Fraser Forum

Ontario's economy remains weak compared to past performance

Printer-friendly version

While the latest economic news for Canada’s resource-based provinces has been grim, Ontario is being presented as a bright patch. Indeed, given the surge in GDP growth announced for January that was lead by manufacturing and recent employment numbers showing that employment growth in the province was among the highest in the country, Ontario seems at first glance to be on the road to once again being Canada’s economic engine.

Despite the optimism, these numbers have to be qualified. For example, with respect to employment, when Ontario’s recent monthly employment generation is annualized, the equivalent of 86,000 jobs are created per year. As the chart below illustrates, when compared to the last couple of years, this is certainly an improvement. However, the annual average employment generation for 2014 to 2016 is only 62,000 jobs—assuming that 2016 continues on its current path.  This is below the rate of job-creation during the immediate post-recession recovery period from 2010 to 2013, which saw an annual average of nearly 98,000 jobs.

All of this pales when compared to the boom era that stretched from 1996 to 2003 when consumer spending, personal and corporate income tax reductions, U.S. demand and falling interest rates led to average annual job-creation of 139,000 jobs.  By past standards, Ontario’s current rate of job-creation is weak.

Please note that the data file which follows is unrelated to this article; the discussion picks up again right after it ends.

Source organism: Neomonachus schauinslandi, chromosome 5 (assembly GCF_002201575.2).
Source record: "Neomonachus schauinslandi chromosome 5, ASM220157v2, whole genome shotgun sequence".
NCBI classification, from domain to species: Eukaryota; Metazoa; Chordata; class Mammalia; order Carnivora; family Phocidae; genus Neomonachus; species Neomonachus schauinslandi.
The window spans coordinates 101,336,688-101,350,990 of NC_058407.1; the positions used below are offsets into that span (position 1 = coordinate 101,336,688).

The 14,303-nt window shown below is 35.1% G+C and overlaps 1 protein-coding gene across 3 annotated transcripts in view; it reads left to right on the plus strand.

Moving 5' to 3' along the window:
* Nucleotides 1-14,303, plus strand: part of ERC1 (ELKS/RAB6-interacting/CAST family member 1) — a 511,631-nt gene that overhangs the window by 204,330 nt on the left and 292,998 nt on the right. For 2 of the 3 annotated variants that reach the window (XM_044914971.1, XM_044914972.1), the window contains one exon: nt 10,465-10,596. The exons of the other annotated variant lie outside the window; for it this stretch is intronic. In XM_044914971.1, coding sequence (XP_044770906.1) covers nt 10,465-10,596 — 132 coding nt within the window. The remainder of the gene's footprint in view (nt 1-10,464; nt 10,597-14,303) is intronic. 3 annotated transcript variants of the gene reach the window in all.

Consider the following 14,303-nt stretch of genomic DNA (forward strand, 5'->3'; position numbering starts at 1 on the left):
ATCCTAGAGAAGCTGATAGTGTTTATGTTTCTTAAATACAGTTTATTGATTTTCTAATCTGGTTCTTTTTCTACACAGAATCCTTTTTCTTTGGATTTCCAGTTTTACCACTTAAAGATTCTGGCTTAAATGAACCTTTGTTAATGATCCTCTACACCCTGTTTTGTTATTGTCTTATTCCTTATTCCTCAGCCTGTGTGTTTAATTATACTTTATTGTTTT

As for Ontario’s manufacturing recovery, it’s indeed correct that the value of Ontario exports is up. While this is attributed to a better performance in Ontario’s largest export market—the United States—appearances can be deceiving. According to Ontario’s Financial Accountability Office (FAO), the value of Ontario’s exports in 2015 was indeed up 10.5 per cent—on top of a gain of eight per cent in 2014.

However, Canadian exports to the U.S. are often priced in U.S. dollars and therefore, with the depreciation of the Canadian dollar, Ontario exporters receive more Canadian dollars for the same volume of exports. Hence, the value of exports is up. More to the point—while the value of Ontario’s exports to the U.S. priced in Canadian dollars grew by 12.5 per cent in 2015, the volume of exports did not increase significantly. As the FAO concluded in its Feb. 5, 2016 commentary, “… the anticipated boost to Ontario’s net exports has yet to materialize as we head into 2016.”

While Ontario has seen some improvement in its economic performance, the fact remains that it’s still performing weakly compared to other points in its economic history. Its manufacturing sector has not recovered from the loss of employment and capacity experienced over the last decade, export volumes are essentially flat, and non-residential construction has been less than robust in most regions of the province. Ontario is not out of the woods yet.  

Blog Category: 

Subscribe to the Fraser Institute

Get the latest news from the Fraser Institute on the latest research studies, news and events.